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heaven; that when his nature became corrupt, the earth itself underwent a change; that sacrifice was necessary to appease the offended gods; that there was an evil spirit continually endeavouring to injure man, and thwart the designs of the good spirit, but that he should at last be finally subdued, and universal happiness restored, through the intercession of a Mediator; that the life of man, during the first ages of the world, was of great length; that there were ten generations previous to the General Deluge; that only eight persons were saved out of the flood, in an ark, by the interposition of the Deity: these, and many other similar opinions, are related to have been prevalent in the antient world by Egyptian, Phoenician, Greek, and Roman authors; and it is no small satisfaction to the friends of revealed religion, that this argument has lately received great additional strength from the discovery of an almost universal corresponding tradition, traced up among the nations, whose records have been the best preserved, to times even prior to the age of Moses. The treasures of oriental learning, which Mr. Maurice has collected with so much industry, and explained with so much judgment, in his History and Antiquities of India, supply abundance of incontrovertible evidence for the existence of opinions in the early ages of the world,

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45 which perfectly agree with the leading articles of our faith, as well as with the principal events related in the Pentateuch. I must confine myself to a single extract from this interesting author. "Whether the reader will allow or not the inspiration of the sacred writer, his mind on the perusal must be struck with the force of one very remarkable fact, viz. that the names which are assigned by Moses to eastern countries and cities, derived to them immediately from the patriarchs, their original founders, are for the most part the very names by which they were antiently known over all the East; many of them were afterwards translated, with little variation, by the Greeks in their systems of geography. Moses has traced, in one short chapter (h), all the inhabitants of the earth, from the Caspian and Persian seas to the extreme Gades, to their original, and recorded at once the period and occasion of their dispersion (i).” This fact, and the conclusions from it, which are thus incontrovertibly established by the newly acquired knowledge of the Sanscreet language, were contended for and strongly enforced by Bochart and Stillingfleet, who could only refer to oriental opinions and traditions, as they came to them through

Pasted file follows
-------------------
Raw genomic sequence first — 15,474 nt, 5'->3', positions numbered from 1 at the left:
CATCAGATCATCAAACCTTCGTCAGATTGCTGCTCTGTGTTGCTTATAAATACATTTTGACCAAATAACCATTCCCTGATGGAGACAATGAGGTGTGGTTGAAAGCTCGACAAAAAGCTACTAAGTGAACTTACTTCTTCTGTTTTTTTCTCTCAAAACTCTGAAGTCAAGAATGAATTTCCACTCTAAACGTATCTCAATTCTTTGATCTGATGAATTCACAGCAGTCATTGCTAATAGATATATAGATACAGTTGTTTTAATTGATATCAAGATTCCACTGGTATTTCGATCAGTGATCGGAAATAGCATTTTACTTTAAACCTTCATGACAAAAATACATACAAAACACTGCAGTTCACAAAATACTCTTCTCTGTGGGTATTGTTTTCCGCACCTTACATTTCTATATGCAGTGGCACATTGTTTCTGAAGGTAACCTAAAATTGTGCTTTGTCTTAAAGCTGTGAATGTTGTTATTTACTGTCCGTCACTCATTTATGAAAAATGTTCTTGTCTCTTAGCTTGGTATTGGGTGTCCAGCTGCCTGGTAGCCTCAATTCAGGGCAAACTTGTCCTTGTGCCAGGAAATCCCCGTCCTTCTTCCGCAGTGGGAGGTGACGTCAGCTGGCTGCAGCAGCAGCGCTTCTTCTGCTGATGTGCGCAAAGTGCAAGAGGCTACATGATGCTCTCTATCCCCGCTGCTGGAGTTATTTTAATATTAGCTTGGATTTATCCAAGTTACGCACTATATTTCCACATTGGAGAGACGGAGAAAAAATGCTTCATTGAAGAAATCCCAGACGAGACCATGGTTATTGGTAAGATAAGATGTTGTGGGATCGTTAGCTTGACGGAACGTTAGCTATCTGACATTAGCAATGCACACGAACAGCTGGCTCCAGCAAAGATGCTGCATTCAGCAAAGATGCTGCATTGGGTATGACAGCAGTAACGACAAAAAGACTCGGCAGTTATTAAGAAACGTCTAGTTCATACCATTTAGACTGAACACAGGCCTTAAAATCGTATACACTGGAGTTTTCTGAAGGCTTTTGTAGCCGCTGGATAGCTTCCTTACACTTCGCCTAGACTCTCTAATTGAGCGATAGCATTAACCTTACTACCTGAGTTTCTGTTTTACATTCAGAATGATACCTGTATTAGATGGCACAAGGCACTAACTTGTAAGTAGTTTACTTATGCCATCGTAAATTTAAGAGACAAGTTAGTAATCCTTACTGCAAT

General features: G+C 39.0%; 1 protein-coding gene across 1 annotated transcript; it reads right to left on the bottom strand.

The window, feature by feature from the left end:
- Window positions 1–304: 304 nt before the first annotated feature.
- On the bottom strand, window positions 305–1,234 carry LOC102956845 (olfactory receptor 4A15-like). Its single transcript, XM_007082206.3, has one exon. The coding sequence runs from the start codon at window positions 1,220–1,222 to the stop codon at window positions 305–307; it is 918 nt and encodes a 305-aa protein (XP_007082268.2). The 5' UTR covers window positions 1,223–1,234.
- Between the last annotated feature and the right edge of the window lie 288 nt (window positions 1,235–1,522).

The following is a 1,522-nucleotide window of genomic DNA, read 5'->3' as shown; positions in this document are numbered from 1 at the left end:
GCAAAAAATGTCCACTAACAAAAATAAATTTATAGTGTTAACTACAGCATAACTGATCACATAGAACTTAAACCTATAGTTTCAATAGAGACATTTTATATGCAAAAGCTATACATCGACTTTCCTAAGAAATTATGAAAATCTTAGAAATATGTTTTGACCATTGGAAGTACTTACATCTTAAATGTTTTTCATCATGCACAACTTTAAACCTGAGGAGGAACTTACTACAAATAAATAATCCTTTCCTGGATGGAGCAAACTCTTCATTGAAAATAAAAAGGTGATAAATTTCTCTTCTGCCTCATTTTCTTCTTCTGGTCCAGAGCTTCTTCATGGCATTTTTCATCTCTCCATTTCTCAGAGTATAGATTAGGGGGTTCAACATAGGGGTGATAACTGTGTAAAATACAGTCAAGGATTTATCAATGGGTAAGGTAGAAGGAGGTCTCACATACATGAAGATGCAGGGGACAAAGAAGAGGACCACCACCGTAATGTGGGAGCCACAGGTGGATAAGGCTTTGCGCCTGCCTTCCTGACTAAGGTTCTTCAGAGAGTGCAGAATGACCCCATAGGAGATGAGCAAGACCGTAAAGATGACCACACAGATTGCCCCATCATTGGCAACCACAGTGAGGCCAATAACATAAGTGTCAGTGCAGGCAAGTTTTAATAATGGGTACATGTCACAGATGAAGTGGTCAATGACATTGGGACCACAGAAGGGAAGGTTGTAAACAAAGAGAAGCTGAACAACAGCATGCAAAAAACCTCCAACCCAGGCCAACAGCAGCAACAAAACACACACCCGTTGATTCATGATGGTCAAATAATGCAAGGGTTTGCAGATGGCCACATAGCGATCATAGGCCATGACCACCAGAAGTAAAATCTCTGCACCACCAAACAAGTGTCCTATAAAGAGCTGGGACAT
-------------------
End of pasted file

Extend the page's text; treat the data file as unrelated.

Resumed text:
(h) Gen. ch. x.

(i) History of Hindostan, vol. 1.

through the medium of Grecian interpretation. To the late excellent and learned President of the Asiatic Society, we are chiefly indebted for the light recently thrown from the East upon this important subject. Avowing himself to be attached to no system, and as much disposed to reject the Mosaic history, if it were proved to be erroneous, as to believe it if he found it confirmed by sound reasoning and satisfactory evidence, he engaged in those researches to which his talents and situation were equally adapted; and the result of his laborious enquiries into the chronology, history, mythology, and languages of the nations, whence infidels have long derived their most formidable objections, was a full conviction that neither accident nor ingenuity could account for the very numerous instances of similar traditions, and of near coincidence in the names of persons and places, which are to be found in the Bible, and in antient monuments of eastern literature (k). Whoever, indeed, is acquainted with the writings of Mr. Bryant and Mr. Maurice, and with the Asiatic Researches published at Calcutta, cannot but have observed, that the accounts of the Creation, the Fall, the Deluge, and the Dispersion